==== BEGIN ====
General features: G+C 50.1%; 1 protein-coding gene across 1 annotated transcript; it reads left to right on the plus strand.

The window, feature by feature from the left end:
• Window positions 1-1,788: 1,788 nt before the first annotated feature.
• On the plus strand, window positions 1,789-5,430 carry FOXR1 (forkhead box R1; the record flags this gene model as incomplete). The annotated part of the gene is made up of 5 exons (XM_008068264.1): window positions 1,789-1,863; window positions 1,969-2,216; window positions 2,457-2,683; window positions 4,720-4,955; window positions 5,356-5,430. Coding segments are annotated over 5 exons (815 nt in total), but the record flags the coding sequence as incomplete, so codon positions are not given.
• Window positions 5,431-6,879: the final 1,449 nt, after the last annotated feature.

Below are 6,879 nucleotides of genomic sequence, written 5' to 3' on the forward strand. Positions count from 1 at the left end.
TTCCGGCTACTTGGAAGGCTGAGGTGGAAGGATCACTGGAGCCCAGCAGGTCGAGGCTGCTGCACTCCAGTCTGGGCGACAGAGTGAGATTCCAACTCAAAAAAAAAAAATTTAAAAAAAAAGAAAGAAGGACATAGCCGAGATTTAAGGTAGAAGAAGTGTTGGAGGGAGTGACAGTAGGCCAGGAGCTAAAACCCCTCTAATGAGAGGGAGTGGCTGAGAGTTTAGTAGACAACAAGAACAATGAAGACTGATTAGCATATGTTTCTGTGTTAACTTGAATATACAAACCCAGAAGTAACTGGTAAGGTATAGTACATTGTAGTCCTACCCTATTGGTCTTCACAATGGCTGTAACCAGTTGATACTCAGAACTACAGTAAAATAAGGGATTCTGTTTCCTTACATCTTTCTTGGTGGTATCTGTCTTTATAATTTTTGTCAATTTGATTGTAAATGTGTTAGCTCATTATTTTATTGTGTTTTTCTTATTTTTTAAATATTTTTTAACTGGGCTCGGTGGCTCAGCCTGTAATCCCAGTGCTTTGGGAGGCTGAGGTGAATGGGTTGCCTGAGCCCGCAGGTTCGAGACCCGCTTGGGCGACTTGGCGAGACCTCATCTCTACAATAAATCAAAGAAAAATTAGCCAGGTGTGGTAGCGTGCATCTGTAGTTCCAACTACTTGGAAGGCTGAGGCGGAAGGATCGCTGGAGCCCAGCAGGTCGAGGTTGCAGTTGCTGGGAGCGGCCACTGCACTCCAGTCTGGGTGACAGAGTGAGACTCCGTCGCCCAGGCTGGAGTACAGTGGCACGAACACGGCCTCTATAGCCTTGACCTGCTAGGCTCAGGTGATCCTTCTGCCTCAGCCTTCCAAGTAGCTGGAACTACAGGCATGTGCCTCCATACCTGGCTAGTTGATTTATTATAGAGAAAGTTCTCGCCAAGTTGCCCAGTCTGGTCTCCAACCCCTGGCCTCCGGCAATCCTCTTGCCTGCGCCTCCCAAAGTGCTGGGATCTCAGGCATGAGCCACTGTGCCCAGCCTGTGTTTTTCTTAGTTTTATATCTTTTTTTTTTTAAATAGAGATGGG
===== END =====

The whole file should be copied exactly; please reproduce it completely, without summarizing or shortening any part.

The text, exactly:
General features: G+C 50.1%; 1 protein-coding gene across 1 annotated transcript; it reads left to right on the plus strand.

The window, feature by feature from the left end:
• Window positions 1-1,788: 1,788 nt before the first annotated feature.
• On the plus strand, window positions 1,789-5,430 carry FOXR1 (forkhead box R1; the record flags this gene model as incomplete). The annotated part of the gene is made up of 5 exons (XM_008068264.1): window positions 1,789-1,863; window positions 1,969-2,216; window positions 2,457-2,683; window positions 4,720-4,955; window positions 5,356-5,430. Coding segments are annotated over 5 exons (815 nt in total), but the record flags the coding sequence as incomplete, so codon positions are not given.
• Window positions 5,431-6,879: the final 1,449 nt, after the last annotated feature.

Below are 6,879 nucleotides of genomic sequence, written 5' to 3' on the forward strand. Positions count from 1 at the left end.
TTCCGGCTACTTGGAAGGCTGAGGTGGAAGGATCACTGGAGCCCAGCAGGTCGAGGCTGCTGCACTCCAGTCTGGGCGACAGAGTGAGATTCCAACTCAAAAAAAAAAAATTTAAAAAAAAAGAAAGAAGGACATAGCCGAGATTTAAGGTAGAAGAAGTGTTGGAGGGAGTGACAGTAGGCCAGGAGCTAAAACCCCTCTAATGAGAGGGAGTGGCTGAGAGTTTAGTAGACAACAAGAACAATGAAGACTGATTAGCATATGTTTCTGTGTTAACTTGAATATACAAACCCAGAAGTAACTGGTAAGGTATAGTACATTGTAGTCCTACCCTATTGGTCTTCACAATGGCTGTAACCAGTTGATACTCAGAACTACAGTAAAATAAGGGATTCTGTTTCCTTACATCTTTCTTGGTGGTATCTGTCTTTATAATTTTTGTCAATTTGATTGTAAATGTGTTAGCTCATTATTTTATTGTGTTTTTCTTATTTTTTAAATATTTTTTAACTGGGCTCGGTGGCTCAGCCTGTAATCCCAGTGCTTTGGGAGGCTGAGGTGAATGGGTTGCCTGAGCCCGCAGGTTCGAGACCCGCTTGGGCGACTTGGCGAGACCTCATCTCTACAATAAATCAAAGAAAAATTAGCCAGGTGTGGTAGCGTGCATCTGTAGTTCCAACTACTTGGAAGGCTGAGGCGGAAGGATCGCTGGAGCCCAGCAGGTCGAGGTTGCAGTTGCTGGGAGCGGCCACTGCACTCCAGTCTGGGTGACAGAGTGAGACTCCGTCGCCCAGGCTGGAGTACAGTGGCACGAACACGGCCTCTATAGCCTTGACCTGCTAGGCTCAGGTGATCCTTCTGCCTCAGCCTTCCAAGTAGCTGGAACTACAGGCATGTGCCTCCATACCTGGCTAGTTGATTTATTATAGAGAAAGTTCTCGCCAAGTTGCCCAGTCTGGTCTCCAACCCCTGGCCTCCGGCAATCCTCTTGCCTGCGCCTCCCAAAGTGCTGGGATCTCAGGCATGAGCCACTGTGCCCAGCCTGTGTTTTTCTTAGTTTTATATCTTTTTTTTTTTAAATAGAGATGGG